A newsletter can be a great way to engage with your donors. Unfortunately, that doesn’t often happen because most donor newsletters can put you right to sleep. They’re too long and filled with boring articles that brag about how wonderful the organization is.
The good news is you can create an engaging newsletter your donors will want to read. Here’s what you need to do.
Think about what your donors want
You need to include content that will interest your donors. You also need to reference the current situations. Do you think your donors would rather read an article about your CEO receiving an award or one about Marla, a single mother who is having trouble making ends meet, but is grateful she can get food for her family at the Eastside Community food bank?
The answer should be obvious. Your donors want to hear about how they’re helping you make a difference for your clients/community.
If you’re a larger organization, you could create different newsletters for different programs or one specifically for monthly donors.
Don’t shy away from a print newsletter
You may opt not to do a print newsletter because it’s expensive and takes too much time, but you’re making a mistake if many of your donors prefer print.
I think you’ll have more success if you can do both print and electronic newsletters. I recommend a short e-newsletter once or twice a month and one to four print newsletters a year.
Many organizations put a donation envelope in their print newsletter. This is a proven way to raise additional money and you may be able to recoup your expenses.
You can also save money by creating a shorter print newsletter (maybe two pages instead of four) or only mailing once or twice a year. You can print them in-house, as long as it looks professional.
Be sure you have a clean mailing list. If you can get rid of duplicate and undeliverable addresses, that’s another way to save a little money.
Donors are more likely to read a print newsletter. But ask them what they like, and listen to what they say. If a majority of them prefer print, then you need to find a way to accommodate them.
Share your stories
Each newsletter needs to begin with a compelling story. If you’re making a difference, you have stories to tell.
Client stories are best, but you could also do profiles of volunteers, board members, and donors. Focus on what drew them to your mission (more on that below).
Create a story bank that includes at least four client stories to use every year.
Don’t stray from your mission
A common article I see in many nonprofit newsletters is one about a foundation or major donor giving a large gift. This may be accompanied by a picture of someone holding a giant check. Of course, you should recognize these donors (and all donors), but why is this gift important? How will it help your clients/community?
For example – This generous $50,000 grant from the Eastside Community Foundation will help us serve more students in our tutoring program. Many students have fallen behind since the pandemic started.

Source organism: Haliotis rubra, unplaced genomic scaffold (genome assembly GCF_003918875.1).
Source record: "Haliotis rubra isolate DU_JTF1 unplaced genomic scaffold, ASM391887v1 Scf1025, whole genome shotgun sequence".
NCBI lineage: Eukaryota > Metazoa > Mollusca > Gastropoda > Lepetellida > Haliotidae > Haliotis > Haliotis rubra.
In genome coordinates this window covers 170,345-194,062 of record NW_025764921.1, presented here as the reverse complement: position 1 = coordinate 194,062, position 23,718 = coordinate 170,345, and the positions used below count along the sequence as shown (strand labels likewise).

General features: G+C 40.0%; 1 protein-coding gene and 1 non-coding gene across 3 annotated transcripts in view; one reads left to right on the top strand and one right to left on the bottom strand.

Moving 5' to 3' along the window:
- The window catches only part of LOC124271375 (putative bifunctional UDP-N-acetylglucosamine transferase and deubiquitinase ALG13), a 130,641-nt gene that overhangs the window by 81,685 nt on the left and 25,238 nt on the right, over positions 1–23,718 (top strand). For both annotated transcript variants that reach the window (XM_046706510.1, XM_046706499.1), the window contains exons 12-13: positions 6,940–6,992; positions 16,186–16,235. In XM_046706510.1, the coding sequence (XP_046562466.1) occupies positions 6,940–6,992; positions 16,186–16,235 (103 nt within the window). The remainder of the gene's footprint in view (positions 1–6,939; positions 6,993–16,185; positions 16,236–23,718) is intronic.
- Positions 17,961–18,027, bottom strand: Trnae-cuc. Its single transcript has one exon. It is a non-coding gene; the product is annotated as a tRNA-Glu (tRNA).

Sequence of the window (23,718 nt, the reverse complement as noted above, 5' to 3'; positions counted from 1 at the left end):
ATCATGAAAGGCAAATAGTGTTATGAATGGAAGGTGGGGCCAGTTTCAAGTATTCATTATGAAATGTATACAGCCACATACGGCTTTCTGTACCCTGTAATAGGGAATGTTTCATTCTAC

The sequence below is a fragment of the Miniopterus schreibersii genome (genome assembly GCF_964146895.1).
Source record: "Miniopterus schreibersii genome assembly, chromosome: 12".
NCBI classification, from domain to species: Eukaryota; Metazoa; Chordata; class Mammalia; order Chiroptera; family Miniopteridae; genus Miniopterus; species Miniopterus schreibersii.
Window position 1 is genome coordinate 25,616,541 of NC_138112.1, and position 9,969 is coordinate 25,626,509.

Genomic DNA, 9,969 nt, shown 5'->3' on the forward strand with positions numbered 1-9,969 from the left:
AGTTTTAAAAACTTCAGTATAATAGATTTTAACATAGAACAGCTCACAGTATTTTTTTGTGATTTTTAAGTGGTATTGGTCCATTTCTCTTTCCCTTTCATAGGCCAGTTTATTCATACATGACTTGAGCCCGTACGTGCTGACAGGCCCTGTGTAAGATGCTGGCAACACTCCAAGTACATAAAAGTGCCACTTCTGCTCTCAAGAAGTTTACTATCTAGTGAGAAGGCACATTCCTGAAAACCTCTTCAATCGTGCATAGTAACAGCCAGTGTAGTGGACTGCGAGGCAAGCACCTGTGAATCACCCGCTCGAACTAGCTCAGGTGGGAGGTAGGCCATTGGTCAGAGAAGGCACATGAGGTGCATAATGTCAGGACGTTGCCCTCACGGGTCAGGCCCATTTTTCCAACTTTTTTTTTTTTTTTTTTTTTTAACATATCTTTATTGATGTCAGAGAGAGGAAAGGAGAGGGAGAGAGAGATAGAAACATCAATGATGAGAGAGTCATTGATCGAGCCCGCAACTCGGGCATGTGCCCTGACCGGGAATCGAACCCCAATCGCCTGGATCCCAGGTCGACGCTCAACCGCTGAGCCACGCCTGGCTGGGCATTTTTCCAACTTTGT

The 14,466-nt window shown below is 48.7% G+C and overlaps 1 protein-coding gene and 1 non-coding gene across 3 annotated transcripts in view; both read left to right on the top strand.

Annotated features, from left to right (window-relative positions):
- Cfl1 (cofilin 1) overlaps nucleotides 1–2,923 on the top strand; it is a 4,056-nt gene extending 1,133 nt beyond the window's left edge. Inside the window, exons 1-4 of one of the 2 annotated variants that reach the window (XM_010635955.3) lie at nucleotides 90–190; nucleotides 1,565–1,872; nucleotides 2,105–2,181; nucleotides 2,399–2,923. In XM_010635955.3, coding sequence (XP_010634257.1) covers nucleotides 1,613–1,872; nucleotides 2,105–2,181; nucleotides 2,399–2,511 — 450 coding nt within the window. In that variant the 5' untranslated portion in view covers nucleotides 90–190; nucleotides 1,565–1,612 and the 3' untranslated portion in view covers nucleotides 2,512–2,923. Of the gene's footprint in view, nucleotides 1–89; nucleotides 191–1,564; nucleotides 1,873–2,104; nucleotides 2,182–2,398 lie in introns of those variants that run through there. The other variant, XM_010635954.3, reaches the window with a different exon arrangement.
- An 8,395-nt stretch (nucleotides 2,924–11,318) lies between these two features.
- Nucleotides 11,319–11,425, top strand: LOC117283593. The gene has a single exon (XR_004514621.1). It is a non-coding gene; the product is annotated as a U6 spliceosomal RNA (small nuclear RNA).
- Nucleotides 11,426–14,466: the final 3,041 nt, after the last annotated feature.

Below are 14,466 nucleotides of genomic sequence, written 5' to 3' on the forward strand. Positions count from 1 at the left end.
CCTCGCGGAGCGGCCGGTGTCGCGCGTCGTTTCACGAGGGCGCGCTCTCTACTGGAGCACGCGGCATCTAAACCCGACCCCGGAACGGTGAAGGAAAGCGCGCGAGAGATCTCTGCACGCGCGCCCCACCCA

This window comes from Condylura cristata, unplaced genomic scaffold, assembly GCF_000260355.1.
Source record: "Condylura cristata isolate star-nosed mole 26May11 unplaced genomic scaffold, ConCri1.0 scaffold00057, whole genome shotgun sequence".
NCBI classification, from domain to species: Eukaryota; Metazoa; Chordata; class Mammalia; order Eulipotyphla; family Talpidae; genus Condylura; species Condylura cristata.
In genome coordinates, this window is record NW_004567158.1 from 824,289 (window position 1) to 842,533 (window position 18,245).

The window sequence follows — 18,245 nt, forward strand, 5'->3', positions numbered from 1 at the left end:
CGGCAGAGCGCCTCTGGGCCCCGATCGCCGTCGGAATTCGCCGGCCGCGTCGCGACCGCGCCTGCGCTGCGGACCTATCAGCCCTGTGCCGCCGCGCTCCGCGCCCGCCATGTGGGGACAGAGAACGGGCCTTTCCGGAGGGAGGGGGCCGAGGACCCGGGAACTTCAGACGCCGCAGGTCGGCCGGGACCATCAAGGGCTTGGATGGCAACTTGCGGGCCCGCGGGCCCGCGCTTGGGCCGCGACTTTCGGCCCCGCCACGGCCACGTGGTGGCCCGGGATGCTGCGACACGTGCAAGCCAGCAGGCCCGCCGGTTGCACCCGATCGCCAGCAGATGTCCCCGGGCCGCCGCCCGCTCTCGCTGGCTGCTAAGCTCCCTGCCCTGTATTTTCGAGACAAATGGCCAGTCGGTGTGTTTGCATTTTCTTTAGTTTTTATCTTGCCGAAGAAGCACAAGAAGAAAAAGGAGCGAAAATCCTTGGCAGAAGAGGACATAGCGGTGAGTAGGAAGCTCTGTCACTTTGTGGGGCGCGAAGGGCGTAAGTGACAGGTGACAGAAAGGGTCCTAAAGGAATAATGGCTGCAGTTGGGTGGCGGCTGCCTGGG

Something else I see a lot is a profile of a new board member. Instead of focusing so much on their professional background, let your donors know what drew them to your organization. We welcome Lisa Clark, Vice President of First National Bank, to our board. Lisa has a brother with autism and is very passionate about finding ways for people with autism to live independent lives.
Write to your donors
Write your newsletter in the second person, emphasizing you much more than we. Be personal and conversational. Say – You helped Marla feed her family or Because of donors like you, X number of families have been able to get healthy food every week.
Leave out the jargon and other language your donors won’t understand. Write as if you’re having a conversation with a friend.
I’m not a fan of the letter from the CEO because those tend to be organization-centered instead of donor-centered.
Pour on the gratitude
Never miss an opportunity to thank your donors. Many donors have stepped up over the last two years and they deserve to be thanked as often as possible. Every one of your newsletters needs to show gratitude and emphasize how much you appreciate your donors.
Make it easy to read (and scan)
Most of your donors aren’t going to read your newsletter word for word, especially your e-newsletter. Include enticing headlines and email subject lines (if you don’t, your donors may not read it at all), at least a 12-point font, and lots of white space so your donors can easily scan your newsletter.
Stick to black type on a white background as much as possible. Colors are pretty, but not if it’s hindering your donor’s ability to read your newsletter. Photos can be a great way to add some color, as well as tell a story in an instant.
Use the inverted pyramid and put the most important story first (client story or profile), keeping in mind your donors may not get to all the articles.
Keep it short
Your print newsletter should be no more than four pages. Limit your monthly e-newsletter to four articles. Some organizations send an e-newsletter twice a month. Those should be even shorter – maybe just two articles. People have a lot going on and don’t want to be bombarded with too much information.
Do the best you can
For some of you, putting together a newsletter may be too much to take on right now. You don’t have to do an actual newsletter, but you do need to keep your donors updated.
Do what you can, but be sure to update your donors at least once a month. You may find you have more success with shorter, more frequent email updates and postcards with an infographic a few times a year.
Create an engaging newsletter that won’t bore your donors.
Keep reading for more information on how to create a great donor newsletter.